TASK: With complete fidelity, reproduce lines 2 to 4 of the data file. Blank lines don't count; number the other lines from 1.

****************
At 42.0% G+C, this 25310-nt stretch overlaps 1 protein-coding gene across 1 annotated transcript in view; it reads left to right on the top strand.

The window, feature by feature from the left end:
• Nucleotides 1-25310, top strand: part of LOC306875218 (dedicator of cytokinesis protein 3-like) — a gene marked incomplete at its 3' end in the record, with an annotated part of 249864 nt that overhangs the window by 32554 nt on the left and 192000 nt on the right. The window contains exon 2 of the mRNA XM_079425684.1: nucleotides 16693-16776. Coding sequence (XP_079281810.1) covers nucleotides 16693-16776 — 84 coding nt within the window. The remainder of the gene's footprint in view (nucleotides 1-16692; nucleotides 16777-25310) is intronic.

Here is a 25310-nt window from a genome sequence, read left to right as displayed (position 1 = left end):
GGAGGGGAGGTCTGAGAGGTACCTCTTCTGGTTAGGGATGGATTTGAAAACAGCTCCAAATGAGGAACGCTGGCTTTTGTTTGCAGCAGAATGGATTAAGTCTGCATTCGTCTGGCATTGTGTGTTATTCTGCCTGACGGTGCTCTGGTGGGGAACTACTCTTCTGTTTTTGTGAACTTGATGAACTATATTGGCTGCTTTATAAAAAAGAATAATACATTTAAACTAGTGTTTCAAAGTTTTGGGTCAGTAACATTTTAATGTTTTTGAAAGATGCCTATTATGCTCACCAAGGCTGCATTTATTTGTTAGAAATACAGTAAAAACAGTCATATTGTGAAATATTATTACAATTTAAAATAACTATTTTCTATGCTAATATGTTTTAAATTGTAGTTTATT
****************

The window, feature by feature from the left end:
• Nucleotides 1-25310, top strand: part of LOC306875218 (dedicator of cytokinesis protein 3-like) — a gene marked incomplete at its 3' end in the record, with an annotated part of 249864 nt that overhangs the window by 32554 nt on the left and 192000 nt on the right. The window contains exon 2 of the mRNA XM_079425684.1: nucleotides 16693-16776. Coding sequence (XP_079281810.1) covers nucleotides 16693-16776 — 84 coding nt within the window. The remainder of the gene's footprint in view (nucleotides 1-16692; nucleotides 16777-25310) is intronic.

Here is a 25310-nt window from a genome sequence, read left to right as displayed (position 1 = left end):